'Serbia was a terrible tragedy, but it wasn't genocide'

Mladic conviction rekindles Holocaust historians’ debate on definition of genocide.

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Dr. Efraim Zuroff
Dr. Efraim Zuroff
Yossi Zamir/Flash 90

One of the world’s best-known Nazi hunters, Efraim Zuroff, welcomed the punishment levied on Serbian nationalist Ratko Mladić, but called his conviction for genocide in Srebrenica politicized and unjust.

Zuroff’s claim that Mladic committed atrocities, but not genocide, has exposed him to criticism by a leading expert on the Holocaust.

A United Nations tribunal on Wednesday handed down a sentence of life in prison to Mladić for numerous war crimes and atrocities, including "perpetrating genocide" in the Bosnian town in 1995 when he was a leader of Serbian troops in the wars that erupted in the Balkans following the collapse of Yugoslavia.

Some 8,000 Muslim men and boys were killed there by Mladić’s troops, who allowed nearly all the women to leave.

Zuroff, an Israel-based historian of the Holocaust who is the Simon Wiesenthal Center’s director for Eastern Europe and has led efforts to prosecute dozens of Nazi war criminals, welcomed the punishment given to Mladic by the three-judge panel at the Hague-based court. The court is formally known as the International Criminal Tribunal for the Former Yugoslavia.

“What happened at Srebrenica was a terrible and murderous war crime and a tragedy for which Mladic and all other responsible should receive the maximum legal punishment,” Zuroff told JTA. “But it wasn’t genocide,” he added, citing the sparing of the women and girls.

Menachem Rosensaft, general counsel of the World Jewish Congress and a lawyer who teaches about the law of genocide at the law schools of Columbia and Cornell universities, defended the verdict in an op-ed he published Wednesday in Tablet Magazine.

To Zuroff, the absence of female victims at Srebrenica demonstrates that the perpetrators “wanted to commit and carried out a war crime, ethnic cleansing. But not genocide.”

The verdict was “politicized” as was the indictment against Mladić, charged Zuroff. He said the United States sought to convict Mladić of genocide for political reasons after failing to recognize the Rwandan genocide as such in time.

The court convicted Mladic on 10 of 11 counts, acquitting him of the charge of genocide in Bosnian municipalities outside Srebrenica. He also was convicted of targeting civilians in bombing conducted by his troops of the Bosnian capital of Sarajevo. Mladić was seized by Serbian police in 2011 near Belgrade and flown to The Hague to face trial.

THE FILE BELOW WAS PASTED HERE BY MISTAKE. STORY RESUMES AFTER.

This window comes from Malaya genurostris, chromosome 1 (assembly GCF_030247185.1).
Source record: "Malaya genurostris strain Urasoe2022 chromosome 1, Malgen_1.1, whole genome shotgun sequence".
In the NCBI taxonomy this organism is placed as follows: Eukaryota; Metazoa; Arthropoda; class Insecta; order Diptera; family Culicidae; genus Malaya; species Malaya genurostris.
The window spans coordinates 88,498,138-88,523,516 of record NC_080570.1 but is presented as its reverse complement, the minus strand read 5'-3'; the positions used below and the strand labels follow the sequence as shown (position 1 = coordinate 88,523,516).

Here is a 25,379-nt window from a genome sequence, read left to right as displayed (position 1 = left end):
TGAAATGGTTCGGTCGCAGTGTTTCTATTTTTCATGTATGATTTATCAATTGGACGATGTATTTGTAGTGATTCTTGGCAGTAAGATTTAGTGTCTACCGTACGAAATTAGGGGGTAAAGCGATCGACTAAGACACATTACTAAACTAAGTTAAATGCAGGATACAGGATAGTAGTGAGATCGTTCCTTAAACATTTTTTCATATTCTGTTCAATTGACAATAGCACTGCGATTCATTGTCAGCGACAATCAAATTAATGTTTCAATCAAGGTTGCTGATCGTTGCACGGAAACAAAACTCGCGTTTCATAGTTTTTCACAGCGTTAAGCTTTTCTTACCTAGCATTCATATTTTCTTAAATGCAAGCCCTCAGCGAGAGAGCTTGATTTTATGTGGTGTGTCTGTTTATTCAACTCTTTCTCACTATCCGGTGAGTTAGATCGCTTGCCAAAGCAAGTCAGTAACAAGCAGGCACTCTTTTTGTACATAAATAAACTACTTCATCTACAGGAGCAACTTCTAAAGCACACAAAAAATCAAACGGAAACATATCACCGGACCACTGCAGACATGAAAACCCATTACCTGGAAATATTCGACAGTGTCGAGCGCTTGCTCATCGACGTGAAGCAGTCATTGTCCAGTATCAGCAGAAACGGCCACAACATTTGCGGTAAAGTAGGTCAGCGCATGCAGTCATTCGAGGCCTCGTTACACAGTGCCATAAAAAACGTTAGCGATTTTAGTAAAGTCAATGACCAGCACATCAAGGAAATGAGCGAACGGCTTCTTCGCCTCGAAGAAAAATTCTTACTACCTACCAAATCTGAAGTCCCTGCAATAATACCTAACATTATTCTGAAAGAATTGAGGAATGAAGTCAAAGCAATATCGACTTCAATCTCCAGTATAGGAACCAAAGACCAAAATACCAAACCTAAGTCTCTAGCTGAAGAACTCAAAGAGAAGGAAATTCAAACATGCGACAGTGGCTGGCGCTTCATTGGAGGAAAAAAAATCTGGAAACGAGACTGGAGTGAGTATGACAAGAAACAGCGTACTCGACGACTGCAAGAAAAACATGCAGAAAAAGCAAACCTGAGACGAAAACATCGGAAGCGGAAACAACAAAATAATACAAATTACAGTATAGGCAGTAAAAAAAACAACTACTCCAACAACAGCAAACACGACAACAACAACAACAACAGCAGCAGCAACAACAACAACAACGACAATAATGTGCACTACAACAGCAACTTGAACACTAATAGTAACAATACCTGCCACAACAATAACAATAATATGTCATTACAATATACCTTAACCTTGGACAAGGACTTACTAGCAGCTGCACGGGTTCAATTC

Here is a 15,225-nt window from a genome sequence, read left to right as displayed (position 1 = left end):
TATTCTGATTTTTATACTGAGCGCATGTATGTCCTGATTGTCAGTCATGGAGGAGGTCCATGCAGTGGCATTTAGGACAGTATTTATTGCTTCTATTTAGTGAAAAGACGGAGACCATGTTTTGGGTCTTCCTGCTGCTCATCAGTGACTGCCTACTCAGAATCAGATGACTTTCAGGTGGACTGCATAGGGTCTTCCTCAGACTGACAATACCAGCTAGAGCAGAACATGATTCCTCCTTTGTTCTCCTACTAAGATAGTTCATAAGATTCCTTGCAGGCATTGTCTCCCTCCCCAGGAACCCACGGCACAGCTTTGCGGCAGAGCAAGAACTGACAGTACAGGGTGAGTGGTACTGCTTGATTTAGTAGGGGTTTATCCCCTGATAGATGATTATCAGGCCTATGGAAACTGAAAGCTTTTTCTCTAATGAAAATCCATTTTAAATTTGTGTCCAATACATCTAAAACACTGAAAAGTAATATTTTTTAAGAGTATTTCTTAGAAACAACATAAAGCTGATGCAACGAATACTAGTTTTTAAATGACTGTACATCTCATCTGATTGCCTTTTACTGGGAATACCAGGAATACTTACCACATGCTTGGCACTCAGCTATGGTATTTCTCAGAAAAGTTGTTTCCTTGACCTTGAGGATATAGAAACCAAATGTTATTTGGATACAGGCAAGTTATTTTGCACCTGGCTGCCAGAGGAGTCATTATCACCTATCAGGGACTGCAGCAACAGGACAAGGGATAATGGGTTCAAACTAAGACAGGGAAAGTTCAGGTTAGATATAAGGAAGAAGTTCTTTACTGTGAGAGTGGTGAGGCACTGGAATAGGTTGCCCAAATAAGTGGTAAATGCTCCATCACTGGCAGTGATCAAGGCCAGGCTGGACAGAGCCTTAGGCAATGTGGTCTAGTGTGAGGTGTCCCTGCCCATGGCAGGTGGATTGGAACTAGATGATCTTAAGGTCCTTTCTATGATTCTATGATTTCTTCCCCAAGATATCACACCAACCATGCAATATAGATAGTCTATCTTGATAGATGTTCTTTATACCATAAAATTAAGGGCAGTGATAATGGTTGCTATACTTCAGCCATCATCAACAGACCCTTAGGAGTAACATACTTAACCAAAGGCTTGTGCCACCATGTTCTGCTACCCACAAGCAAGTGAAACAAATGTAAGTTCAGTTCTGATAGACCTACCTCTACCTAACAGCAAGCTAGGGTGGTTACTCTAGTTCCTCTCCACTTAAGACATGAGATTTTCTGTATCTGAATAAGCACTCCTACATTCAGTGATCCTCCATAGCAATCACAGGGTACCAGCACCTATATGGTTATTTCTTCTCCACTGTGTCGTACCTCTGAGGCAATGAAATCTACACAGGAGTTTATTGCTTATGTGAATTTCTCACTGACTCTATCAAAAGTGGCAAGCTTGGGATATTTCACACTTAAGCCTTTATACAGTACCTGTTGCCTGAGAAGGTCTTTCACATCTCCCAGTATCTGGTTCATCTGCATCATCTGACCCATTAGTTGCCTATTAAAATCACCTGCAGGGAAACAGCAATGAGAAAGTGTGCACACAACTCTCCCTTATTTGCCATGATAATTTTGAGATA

On Srebrenica, the court determined he had “participated in a joint criminal enterprise to eliminate the Bosnian Muslims in Srebrenica by killing the men and boys of Srebrenica and forcibly removing the women, young children and some elderly men from Srebrenica.”

Rosensaft, who has clashed with Zuroff publicly before in the wake of Zuroff’s criticism in 2015 of the genocide charge against Mladic in Srebrenica, again dismissed Zuroff’s argument in the op-ed, calling Zuroff and others who do not regard the Srebrenica massacre as genocide “wrong” from a legal point of view.

Rosensaft cited previous rulings by the UN tribunal for former Yugoslavia stating that the forces orchestrating the Srebrenica operation “intended to destroy the Bosnian Muslims in Srebrenica as such.”

In the op-ed, Rosensaft disagreed with the definition of genocide provided by Professor Steven T. Katz, founding director of Boston University’s Elie Wiesel Center for Jewish Studies, as the “destruction of all human beings who belong to a particular ethnic, national or religious group without exception.”

Rosensaft noted an assertion by Nehemiah Robinson, the late director of the Institute of Jewish Affairs of the World Jewish Congress and a leading authority on the UN Genocide Convention of 1948, who said that the term applies even if victims “constitute only part of a group either within a country or within a region or within a single community, provided the number is substantial… It will be up to the courts to decide in each case whether the number was sufficiently large.”

And the courts, Rosensaft wrote, “have spoken clearly and unambiguously.” Zuroff disagrees.








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